These employment contracts are designed for individuals who are gaining practical experience and training in a specific trade or profession. They are particularly common in technical and vocational fields, as well as in professional sectors. Under the Employment Act 1955, an “apprenticeship contract” means a written contract entered into by an apprentice with an employer, who undertakes to employ and train the apprentice systematically for a trade for a period between 6 months to 24 months.

Key Features:

  • Training and Development: Focus on providing practical experience and skills development.
  • Duration: Typically lasts for a specific period, usually aligned with the duration of the training program or academic requirement.

4. Part-Time Employment Contracts

Part-time employment contracts cater are designed for employees who work on an irregular basis or for fewer hours than full-time employees. Under the Employment Act 1955, a part-time employee is defined as an employee whose average hours of work per week are more than 30% but less than 70% of the normal hours of work per week of a full-time employee employed in a similar capacity in the same company. These contracts are common in sectors like retail and hospitality. In addition to the Employment Act 1955, part-time employees are also subject to the Employment (Part-Time Employees) Regulations 2010, which provides specific protections and benefits to part-time employees.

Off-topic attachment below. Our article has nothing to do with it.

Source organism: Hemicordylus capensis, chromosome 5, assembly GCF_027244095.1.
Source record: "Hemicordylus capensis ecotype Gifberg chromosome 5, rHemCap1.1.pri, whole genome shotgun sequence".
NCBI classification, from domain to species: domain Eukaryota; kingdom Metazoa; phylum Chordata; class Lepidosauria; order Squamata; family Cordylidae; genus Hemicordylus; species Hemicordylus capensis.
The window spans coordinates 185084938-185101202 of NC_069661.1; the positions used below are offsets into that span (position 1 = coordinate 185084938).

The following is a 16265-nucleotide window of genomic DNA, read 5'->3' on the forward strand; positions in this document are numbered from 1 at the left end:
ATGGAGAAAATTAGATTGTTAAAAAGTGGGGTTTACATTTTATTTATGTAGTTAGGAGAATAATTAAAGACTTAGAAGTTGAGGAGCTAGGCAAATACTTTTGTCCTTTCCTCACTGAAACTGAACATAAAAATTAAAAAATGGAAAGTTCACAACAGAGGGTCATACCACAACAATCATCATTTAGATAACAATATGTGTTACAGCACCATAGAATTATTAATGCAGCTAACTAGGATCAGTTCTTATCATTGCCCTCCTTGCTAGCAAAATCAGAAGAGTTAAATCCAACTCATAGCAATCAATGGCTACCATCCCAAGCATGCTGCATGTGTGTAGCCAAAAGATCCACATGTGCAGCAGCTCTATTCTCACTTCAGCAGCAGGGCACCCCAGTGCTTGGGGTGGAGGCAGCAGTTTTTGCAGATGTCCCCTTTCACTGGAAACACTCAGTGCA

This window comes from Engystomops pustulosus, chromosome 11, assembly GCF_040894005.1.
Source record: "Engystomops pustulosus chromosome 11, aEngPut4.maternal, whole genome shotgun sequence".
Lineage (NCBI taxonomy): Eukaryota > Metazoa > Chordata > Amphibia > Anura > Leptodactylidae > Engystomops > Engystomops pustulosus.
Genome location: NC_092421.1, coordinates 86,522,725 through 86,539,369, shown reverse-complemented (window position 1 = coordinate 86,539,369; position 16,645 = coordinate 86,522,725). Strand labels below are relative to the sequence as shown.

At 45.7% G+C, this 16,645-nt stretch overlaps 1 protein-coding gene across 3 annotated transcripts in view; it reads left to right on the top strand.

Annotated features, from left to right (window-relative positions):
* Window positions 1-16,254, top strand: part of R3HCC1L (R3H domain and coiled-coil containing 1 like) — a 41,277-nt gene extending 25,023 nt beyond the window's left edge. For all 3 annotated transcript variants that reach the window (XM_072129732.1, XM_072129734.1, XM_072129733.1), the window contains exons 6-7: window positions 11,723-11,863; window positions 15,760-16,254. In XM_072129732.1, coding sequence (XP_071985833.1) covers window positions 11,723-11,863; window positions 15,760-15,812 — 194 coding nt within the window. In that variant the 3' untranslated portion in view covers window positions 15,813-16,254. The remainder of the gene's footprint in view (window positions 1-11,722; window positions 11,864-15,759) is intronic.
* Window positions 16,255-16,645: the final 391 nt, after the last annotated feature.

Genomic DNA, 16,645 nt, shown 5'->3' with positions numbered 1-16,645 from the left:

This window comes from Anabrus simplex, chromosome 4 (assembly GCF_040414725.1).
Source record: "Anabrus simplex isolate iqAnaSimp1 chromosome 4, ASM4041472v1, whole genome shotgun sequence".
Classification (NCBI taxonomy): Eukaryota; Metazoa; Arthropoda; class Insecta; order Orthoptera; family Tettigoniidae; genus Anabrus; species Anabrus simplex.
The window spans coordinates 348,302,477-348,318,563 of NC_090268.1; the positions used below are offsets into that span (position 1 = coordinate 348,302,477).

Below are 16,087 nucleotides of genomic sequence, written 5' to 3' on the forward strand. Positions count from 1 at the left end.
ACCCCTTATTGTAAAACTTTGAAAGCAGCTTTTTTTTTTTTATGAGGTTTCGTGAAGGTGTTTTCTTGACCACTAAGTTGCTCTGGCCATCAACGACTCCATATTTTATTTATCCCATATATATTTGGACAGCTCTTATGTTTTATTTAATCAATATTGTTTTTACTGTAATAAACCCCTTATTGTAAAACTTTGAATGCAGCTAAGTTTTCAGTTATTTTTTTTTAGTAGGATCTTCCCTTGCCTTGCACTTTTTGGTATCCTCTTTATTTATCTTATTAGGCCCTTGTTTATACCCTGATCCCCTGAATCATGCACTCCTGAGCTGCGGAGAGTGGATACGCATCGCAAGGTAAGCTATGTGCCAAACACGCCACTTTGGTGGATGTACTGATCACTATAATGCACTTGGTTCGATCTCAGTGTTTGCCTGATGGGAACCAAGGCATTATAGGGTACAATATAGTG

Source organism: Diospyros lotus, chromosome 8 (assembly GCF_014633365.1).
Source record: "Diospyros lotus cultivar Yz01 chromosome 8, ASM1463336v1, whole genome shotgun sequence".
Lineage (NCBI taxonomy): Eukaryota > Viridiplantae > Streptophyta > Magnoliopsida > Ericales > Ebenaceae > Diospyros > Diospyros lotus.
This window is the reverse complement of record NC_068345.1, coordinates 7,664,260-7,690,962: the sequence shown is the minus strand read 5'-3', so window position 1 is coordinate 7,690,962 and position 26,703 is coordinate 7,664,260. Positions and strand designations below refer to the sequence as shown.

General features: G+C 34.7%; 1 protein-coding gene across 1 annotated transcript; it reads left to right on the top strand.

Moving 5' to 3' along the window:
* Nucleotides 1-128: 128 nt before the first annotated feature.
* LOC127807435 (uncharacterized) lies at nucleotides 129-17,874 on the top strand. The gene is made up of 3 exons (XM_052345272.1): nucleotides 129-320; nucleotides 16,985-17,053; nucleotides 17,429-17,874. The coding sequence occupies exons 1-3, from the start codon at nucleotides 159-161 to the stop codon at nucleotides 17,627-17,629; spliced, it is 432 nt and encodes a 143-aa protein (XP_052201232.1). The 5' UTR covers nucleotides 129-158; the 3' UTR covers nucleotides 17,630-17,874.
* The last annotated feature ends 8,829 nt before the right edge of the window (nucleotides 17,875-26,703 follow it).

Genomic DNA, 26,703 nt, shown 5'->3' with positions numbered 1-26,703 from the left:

Key Features:

  • Flexible Hours– Employees work on an as-needed basis.
  • Less Job Security – Typically less job security compared to permanent roles.

When comparing contract and permanent employment in Malaysia, several factors come into play, including job security, flexibility, cost considerations, and talent acquisition. Understanding these differences can help employers and employees make strategic decisions that align with their needs and long-term goals.

1. Job Security

Permanent Employment – it offers higher job security with an indefinite duration of employment. Employees are likely to be more loyal and lead to better retention rates.